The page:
For Immediate Release
September 21, 2015
The U.S. Food and Drug Administration today announced it has awarded 18 new research grants totaling more than $19 million to boost the development of products for patients with rare diseases, which affect the lives of nearly 30 million Americans. These new grants were awarded to principal investigators in ten states, with research spanning clinical sites domestically and internationally.
“The FDA is in a unique position to help those who suffer from rare diseases by offering important incentives to promote the development of products, one of which is our grants program,” said Gayatri R. Rao, M.D., J.D., director of the FDA’s Office of Orphan Product Development. “The grants awarded this year support much-needed research in 17 different rare diseases, many of which have little, or no, available treatment options.”
The FDA awards the grants through the Orphan Products Grants Program to encourage clinical development of drugs, biologics, medical devices, or medical foods for use in rare diseases. The grants are intended for clinical studies evaluating the safety and effectiveness of products that could either result in, or substantially contribute to, the FDA approval of products.
Since its creation in 1983, the Orphan Products Grants Program has provided more than $350 million to fund more than 570 new clinical studies and supported the marketing approval of more than 50 products.
Ten of the 18 awards fund studies that enroll pediatric patients as young as newborns. Two are funding studies related to sickle cell disease, specifically focusing on the extreme pain that patients, many of whom are children, suffer from and which serves as a leading cause of emergency room visits and hospitalizations in these patients. One of these studies evaluates the use of a medical device to treat children with acute kidney injury.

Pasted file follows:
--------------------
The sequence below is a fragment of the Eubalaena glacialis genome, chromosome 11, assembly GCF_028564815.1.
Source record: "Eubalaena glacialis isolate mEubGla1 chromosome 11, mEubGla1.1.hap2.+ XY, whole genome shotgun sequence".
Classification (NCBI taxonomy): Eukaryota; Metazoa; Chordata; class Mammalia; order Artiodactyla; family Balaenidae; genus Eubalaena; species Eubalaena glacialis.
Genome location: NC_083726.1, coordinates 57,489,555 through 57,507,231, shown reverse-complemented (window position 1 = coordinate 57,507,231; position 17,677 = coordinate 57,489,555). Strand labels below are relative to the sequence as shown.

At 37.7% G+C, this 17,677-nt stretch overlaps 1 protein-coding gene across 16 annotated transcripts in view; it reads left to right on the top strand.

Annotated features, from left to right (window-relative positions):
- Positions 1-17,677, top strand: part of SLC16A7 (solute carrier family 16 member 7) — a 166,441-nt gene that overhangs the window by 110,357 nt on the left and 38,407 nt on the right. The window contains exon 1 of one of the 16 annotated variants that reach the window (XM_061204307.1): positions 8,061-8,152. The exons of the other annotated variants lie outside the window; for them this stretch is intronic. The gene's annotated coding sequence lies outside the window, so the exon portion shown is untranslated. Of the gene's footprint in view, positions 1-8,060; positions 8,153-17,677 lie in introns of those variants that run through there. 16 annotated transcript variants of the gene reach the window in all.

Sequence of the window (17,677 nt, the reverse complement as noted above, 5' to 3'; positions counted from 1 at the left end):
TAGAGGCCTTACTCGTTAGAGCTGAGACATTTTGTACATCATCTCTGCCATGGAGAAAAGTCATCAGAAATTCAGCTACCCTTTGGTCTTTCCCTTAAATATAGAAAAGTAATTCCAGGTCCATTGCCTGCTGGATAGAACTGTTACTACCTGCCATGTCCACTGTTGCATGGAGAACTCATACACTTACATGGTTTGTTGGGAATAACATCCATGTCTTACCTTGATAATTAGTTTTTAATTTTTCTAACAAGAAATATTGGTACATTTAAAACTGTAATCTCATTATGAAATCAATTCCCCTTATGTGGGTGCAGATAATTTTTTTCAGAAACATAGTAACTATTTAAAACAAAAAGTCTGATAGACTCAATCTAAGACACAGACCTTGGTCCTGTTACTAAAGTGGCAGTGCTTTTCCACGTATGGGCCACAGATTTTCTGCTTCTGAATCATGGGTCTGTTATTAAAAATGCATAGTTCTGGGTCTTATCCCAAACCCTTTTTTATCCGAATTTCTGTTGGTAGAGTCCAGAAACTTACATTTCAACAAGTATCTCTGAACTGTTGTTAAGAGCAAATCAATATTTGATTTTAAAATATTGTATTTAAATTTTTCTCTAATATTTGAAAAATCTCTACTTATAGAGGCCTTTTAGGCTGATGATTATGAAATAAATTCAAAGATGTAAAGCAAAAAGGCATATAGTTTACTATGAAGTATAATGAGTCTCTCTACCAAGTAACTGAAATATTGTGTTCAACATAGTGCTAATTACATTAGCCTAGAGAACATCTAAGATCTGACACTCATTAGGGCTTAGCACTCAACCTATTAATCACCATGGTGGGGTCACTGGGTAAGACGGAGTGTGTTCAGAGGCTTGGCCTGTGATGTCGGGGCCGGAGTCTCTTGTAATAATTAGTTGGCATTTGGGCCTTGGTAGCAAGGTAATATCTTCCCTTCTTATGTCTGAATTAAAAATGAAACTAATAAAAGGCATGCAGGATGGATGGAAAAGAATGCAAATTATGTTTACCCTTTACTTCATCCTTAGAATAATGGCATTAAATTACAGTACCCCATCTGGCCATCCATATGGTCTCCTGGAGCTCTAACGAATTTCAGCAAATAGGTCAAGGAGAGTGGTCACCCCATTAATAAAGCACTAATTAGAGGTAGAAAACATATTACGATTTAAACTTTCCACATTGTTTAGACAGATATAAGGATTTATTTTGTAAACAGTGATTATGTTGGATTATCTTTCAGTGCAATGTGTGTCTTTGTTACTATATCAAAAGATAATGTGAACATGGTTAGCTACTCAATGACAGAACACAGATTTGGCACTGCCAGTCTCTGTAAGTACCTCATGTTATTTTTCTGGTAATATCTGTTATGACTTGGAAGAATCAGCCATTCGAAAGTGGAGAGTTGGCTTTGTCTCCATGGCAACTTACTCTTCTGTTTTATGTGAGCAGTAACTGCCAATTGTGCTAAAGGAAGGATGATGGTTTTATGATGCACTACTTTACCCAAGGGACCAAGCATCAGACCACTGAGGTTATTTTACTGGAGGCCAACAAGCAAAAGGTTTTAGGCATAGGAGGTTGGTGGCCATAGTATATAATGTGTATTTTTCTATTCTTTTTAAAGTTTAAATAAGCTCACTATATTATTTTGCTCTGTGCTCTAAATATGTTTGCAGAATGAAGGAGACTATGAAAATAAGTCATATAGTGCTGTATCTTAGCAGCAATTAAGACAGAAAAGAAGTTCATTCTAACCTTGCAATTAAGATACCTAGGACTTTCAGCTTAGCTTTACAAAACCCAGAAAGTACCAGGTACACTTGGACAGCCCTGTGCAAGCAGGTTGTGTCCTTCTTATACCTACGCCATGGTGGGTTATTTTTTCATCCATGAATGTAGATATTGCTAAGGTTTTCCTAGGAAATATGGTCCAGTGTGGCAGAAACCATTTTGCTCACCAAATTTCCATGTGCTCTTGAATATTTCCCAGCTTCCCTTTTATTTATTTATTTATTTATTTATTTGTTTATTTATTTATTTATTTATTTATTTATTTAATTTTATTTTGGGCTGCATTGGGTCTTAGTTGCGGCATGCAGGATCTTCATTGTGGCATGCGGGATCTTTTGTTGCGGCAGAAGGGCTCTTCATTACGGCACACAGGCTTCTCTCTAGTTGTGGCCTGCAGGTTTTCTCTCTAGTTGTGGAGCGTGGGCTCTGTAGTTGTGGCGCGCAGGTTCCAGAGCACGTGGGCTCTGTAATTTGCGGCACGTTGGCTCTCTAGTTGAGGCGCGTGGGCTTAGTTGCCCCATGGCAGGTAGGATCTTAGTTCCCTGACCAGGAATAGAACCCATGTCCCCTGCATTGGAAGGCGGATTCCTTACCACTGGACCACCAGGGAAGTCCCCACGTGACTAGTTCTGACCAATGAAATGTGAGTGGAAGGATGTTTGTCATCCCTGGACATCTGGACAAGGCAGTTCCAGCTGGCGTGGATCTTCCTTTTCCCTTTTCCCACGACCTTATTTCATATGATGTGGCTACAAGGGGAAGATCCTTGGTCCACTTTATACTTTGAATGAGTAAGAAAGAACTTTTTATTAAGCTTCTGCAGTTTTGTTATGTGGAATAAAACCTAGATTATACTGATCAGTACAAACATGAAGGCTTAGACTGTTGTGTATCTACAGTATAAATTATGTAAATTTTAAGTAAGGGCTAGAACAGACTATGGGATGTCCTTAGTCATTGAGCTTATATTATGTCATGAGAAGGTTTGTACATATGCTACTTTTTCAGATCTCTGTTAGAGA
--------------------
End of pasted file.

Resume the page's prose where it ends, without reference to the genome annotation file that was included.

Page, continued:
A total of 92 grant applications were received for this fiscal year. Twenty-five ad hoc panels comprising over 80 independent clinicians, scientists and researchers with expertise in these rare disease-related fields reviewed the grant applications and recommended the most promising research projects for funding.
The grant recipients for fiscal year 2015 include:
- Albert Einstein College of Medicine (Bronx, New York), Deepa Manwani, Phase 2 Study of Gamunex (Intravenous Gammaglobulin) for the Treatment of Sickle Cell Acute Pain — about $1.6 million over four years
- Baylor College of Medicine (Houston, Texas), Andrew Sikora, Phase 2 Study of ADXS11-001 Vaccine for the Treatment of HPV-Related Oropharyngeal Cancer —about $1.2 million over three years
- Beckman Research Institute of the City of Hope (Duarte, California), Behnam Badie, Phase 1 Study of Cellular Immunotherapy Using Optimized IL13Ra2 Specific CAR T Cells for the Treatment of Malignant Glioma —$600,000 over three years
- Columbia University (New York, New York), Suzanne Lentzsch, Phase 1A/B Study of 11-1F4 mAb for the Treatment of AL Amyloidosis —$600,000 over three years